Mary Hoffman and Ruth Ridgway were both part of Mentone High School’s graduating class of 1934. The two were school pals.
“We spend our first grade at Mentone School, in an old brick building,” says Hoffman. “Our paths crossed again in eighth grade and we finished high school together.”
The two fondly recall hanging out at school and the occasional sleepover, where they often delighted in games of dominoes. “Those are some fond memories,” says Hoffman.
The two women were a little different than each other. “At school, I was out at recess, having a good time. She was sitting at her desk reading,” recalls Hoffman.
Ridgway admits to being a bit of a book worm. She won $5 at graduation for having the best grades in the class of 34. “I’ll stack up my grammar to anybody’s,” she says.
After graduation, Hoffman and Ridgway went their separate ways. Hoffman stayed in Kosciusko County, married Howard Hoffman. “We were farmers,” she says.
Ridgway moved to Kokomo and stayed with an aunt and uncle while she attended a business school. Eventually, she married Thurman Ridgway. The two lived in various parts of Indiana, including South Bend and Indianapolis.
“I kept occasional contact with her,” says Ridgway. Hoffman says, through the years, the two always corresponded at Christmas time.
“I went to see her a time or two,” remembers Ridgway. “I think the only time I’d see her was when I was back in town.”
The two ladies carried on with their lives over the years. Each had one son – Stephen Ridgway and Miles Hoffman, respectively. Hoffman eventually retired from farming and working as a postal clerk in Silver Lake. Ridgway moved back to Kosciusko County to be close to family.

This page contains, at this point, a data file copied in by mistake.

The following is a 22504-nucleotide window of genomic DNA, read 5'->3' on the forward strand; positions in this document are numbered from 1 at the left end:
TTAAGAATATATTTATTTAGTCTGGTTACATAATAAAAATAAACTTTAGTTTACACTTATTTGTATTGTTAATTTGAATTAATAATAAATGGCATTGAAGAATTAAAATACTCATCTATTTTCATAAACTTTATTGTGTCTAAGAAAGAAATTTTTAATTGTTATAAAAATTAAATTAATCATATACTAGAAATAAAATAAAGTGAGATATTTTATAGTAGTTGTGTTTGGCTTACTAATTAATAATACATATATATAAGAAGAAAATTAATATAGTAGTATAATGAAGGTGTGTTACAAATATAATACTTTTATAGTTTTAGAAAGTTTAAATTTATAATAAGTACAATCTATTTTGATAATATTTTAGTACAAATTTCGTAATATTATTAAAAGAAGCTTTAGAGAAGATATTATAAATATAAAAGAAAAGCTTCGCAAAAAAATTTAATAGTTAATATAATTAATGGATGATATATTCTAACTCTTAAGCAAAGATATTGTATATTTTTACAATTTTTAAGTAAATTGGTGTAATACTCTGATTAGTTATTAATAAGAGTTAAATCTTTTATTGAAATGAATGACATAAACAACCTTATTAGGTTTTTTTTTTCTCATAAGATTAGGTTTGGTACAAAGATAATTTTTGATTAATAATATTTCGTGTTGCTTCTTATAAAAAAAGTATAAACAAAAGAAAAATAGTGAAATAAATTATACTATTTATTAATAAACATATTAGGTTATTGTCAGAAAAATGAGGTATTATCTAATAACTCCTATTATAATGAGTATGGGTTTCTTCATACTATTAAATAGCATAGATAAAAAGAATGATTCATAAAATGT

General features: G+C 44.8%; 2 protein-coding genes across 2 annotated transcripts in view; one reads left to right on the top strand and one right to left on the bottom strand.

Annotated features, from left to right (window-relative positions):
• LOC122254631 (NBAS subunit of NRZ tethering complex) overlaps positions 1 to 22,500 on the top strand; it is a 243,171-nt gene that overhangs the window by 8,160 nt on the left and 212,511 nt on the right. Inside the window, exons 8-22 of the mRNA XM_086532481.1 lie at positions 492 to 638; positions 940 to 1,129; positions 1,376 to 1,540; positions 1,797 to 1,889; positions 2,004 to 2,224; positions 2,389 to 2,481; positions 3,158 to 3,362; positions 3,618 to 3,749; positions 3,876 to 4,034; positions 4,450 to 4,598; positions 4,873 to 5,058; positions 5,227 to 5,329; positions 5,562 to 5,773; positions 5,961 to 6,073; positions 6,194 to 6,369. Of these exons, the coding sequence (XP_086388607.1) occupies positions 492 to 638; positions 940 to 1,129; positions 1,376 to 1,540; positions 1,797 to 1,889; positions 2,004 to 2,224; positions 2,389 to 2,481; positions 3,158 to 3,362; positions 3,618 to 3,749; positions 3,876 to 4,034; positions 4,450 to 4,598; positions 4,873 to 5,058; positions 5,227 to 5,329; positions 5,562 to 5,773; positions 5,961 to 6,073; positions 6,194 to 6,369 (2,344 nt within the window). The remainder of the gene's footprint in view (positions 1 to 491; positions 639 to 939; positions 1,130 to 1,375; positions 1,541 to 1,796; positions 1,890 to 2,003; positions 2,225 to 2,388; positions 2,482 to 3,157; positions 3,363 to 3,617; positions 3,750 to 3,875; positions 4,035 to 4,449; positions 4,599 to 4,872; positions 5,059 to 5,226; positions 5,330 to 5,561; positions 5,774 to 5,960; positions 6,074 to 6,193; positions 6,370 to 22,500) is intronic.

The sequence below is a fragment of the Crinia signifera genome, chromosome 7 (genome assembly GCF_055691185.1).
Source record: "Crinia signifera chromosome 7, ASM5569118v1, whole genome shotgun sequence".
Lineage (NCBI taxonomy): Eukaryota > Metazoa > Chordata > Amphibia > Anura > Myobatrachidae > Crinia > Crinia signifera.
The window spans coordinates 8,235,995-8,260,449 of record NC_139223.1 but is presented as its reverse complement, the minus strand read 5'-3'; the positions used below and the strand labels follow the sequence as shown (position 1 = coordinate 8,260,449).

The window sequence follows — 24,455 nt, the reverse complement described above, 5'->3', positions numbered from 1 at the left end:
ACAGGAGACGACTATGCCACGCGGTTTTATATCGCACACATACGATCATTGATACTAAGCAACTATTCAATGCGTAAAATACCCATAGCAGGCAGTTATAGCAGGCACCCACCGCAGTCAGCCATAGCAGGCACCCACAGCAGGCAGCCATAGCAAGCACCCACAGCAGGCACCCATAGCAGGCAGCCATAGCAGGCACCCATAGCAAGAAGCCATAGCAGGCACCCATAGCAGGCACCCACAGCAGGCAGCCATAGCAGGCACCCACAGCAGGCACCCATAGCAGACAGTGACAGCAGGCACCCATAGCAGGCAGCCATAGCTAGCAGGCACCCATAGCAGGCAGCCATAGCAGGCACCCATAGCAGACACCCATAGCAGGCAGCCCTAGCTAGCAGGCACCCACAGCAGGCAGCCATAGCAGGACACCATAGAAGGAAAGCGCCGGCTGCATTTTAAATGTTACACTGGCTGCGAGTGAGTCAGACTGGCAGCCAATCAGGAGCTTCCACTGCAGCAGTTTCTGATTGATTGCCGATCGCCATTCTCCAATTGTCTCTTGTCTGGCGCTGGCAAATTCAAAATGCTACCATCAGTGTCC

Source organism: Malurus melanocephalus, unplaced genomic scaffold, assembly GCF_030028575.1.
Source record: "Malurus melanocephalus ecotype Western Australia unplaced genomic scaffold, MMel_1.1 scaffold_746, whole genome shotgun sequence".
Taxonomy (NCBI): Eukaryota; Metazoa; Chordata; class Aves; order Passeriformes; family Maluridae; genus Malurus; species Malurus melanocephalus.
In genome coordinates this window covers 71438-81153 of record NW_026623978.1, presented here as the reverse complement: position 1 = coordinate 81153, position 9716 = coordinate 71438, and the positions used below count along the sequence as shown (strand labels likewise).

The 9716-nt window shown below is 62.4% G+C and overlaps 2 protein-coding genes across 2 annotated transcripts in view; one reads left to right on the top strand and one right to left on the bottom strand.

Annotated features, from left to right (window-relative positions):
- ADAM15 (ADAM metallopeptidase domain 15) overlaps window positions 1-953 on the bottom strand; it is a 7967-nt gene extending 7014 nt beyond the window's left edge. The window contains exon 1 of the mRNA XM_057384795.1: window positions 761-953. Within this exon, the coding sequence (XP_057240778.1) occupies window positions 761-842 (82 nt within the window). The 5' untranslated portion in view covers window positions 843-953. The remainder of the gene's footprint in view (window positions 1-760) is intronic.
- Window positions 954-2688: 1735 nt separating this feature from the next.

Their paths would cross again in retirement, at Grace Village in Winona Lake. “It was just happenstance that we ended up right here together,” says Ridgway.
“We both lived in retirement for awhile before we came to assisted living,” says Hoffman. “Now we eat at the same table for our meals,” says Ridgway.
The two swap stories about their school days. “Our most interesting conversations are about our school days at Mentone,” says Hoffman. “We can talk long about the different classmen.”
Sometimes they just say hello, and Ridgway reads the newspaper, but they’re happy to have one another around.
“It doesn’t happen very often,” says Hoffman. “That two people start out like that in school and end up together.”
[Editor: this article originally appeared in our sister publication “Senior Life,” which can be picked up on newsstands all over Kosciusko County at the beginning of each month.]